Wednesday July 5th 2023
Midlothian Council leader Kelly Parry with Tom Arthur, Scottish Minister for Public Finance, Planning and Community Wealth.
The case for a fairer funding allocation for Midlothian has been put to Tom Arthur, Minister for Public Finance, Planning and Community Wealth when he visited the county today.
Council Leader Councillor Kelly Parry welcomed the Minister whom she’d invited to see first-hand transformational services delivered by the council and its partners.
Cllr Parry described the meeting as “very positive”. She said:
“The visit gave us the opportunity to discuss the brutal financial pressures we’re facing because of rapid population growth.
“We’re the fastest growing local authority area in Scotland. By 2028, the population is estimated to increase by 13.3%, compared to a projected increase of 1.8% for Scotland as a whole.
“The Minister was keen to understand the extreme strain this is putting our budget under and the impact it is having on service planning and delivery.
“However, while we wanted to put our case for fairer funding, we’re also intent on showing the Minister we’re continuing to innovate, continuing to come up with creative solutions to support our communities, hence the short tour of Number 11.”
Number 11 is a flagship recovery hub in Dalkeith offering holistic wrap-round care to adults with complex care needs such as support with mental health and substance use.
The hub houses multi-agency teams including the Third Sector and NHS. It’s collaborative, person-centred approach in communities is not just helping individuals recover, resettle and rehabilitate. It is also freeing up intensive care mental health beds at the Royal Edinburgh Hospital.
Cllr Parry added: “Our local challenges and solutions impact on the wider public sector and on the future well-being of the Scottish economy which is reliant on sustainable growth. Our position is that we need to work with the government, other councils and public sector partners to jointly develop funding solutions which address the particular issues we face.”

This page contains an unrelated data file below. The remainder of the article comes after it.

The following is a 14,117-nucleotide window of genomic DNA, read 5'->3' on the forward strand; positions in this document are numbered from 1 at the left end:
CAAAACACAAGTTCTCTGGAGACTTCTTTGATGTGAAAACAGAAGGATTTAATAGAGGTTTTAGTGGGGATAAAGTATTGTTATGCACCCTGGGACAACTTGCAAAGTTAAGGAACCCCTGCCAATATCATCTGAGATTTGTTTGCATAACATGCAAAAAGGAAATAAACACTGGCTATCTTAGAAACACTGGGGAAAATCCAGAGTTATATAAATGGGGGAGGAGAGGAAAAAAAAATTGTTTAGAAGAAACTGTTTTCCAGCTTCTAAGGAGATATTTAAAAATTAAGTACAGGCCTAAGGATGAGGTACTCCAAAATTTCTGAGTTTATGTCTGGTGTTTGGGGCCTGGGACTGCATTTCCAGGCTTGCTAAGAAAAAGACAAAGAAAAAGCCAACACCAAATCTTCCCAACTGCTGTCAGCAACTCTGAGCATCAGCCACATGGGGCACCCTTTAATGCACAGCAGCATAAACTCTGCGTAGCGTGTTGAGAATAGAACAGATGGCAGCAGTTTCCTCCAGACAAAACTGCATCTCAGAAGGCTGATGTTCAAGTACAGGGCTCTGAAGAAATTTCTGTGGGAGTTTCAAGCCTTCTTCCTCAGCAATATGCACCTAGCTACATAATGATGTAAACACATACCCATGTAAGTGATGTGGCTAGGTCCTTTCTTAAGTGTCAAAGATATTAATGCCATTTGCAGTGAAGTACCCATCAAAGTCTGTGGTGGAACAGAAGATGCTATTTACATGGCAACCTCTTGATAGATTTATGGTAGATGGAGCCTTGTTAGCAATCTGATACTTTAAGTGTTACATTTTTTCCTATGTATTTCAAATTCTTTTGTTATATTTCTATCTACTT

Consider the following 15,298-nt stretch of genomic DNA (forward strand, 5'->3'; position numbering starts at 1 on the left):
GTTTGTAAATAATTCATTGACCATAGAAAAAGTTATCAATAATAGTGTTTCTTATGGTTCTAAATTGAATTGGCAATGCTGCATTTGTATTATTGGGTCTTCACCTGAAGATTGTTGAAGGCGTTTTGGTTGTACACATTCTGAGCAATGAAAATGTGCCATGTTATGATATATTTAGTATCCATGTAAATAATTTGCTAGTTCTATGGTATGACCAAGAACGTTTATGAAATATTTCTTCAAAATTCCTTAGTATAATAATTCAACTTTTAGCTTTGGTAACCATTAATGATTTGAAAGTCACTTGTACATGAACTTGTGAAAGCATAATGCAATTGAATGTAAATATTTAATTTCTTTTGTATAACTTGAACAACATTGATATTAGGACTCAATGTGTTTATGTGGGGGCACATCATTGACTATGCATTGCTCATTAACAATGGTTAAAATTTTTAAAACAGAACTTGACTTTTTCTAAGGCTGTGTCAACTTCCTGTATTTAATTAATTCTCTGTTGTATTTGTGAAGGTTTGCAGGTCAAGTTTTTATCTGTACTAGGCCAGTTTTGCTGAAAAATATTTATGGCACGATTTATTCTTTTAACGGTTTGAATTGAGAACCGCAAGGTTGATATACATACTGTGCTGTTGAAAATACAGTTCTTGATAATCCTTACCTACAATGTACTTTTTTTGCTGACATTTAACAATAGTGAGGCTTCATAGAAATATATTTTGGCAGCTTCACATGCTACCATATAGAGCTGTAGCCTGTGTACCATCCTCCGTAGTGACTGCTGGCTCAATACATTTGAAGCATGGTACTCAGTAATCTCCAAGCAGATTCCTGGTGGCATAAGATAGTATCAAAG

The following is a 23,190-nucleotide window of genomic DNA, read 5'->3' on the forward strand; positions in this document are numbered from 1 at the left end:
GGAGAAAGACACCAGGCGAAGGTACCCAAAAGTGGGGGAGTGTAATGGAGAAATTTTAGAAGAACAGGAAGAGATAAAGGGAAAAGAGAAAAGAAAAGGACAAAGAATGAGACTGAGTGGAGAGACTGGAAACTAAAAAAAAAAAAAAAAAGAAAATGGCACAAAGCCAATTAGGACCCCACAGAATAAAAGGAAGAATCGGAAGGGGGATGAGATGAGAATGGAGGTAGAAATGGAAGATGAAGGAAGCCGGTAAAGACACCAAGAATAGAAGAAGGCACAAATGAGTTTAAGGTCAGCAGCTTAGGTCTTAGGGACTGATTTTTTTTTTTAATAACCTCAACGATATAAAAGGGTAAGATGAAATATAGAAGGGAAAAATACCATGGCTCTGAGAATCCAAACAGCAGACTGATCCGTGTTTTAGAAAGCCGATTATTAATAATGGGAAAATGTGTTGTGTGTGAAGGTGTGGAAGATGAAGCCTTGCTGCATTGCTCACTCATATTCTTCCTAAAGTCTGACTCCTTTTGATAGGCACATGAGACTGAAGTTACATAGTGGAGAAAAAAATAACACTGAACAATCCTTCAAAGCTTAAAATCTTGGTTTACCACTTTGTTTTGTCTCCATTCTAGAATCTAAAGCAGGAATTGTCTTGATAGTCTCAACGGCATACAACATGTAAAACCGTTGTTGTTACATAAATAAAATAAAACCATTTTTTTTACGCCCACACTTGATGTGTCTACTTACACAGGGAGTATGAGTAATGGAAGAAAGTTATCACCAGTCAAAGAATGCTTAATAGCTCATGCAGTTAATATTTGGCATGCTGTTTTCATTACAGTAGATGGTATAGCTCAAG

Cllr Parry said Mr Arthur has agreed Midlothian’s case can’t be seen in isolation and any future ways forward must take account of regional and national demographic and fiscal challenges.
She said the Minister was in support of organising a meeting with regional public bodies including neighbouring authorities later in the summer to discuss funding.
The Scottish Government allocates funding to councils to meet over 70% of their costs. However, the funding model used does not keep pace with population changes. This puts Midlothian at a considerable financial disadvantage compared to other local authorities in Scotland.
In 2019/20, the SPICe briefing paper, which covered the provisional allocation to local authorities, highlighted Midlothian would only receive 99.6% of the Scottish average whilst West Dunbartonshire Council, with a population which is 480 less than Midlothian, would receive 116.2%, which equated to £26.1 million more.
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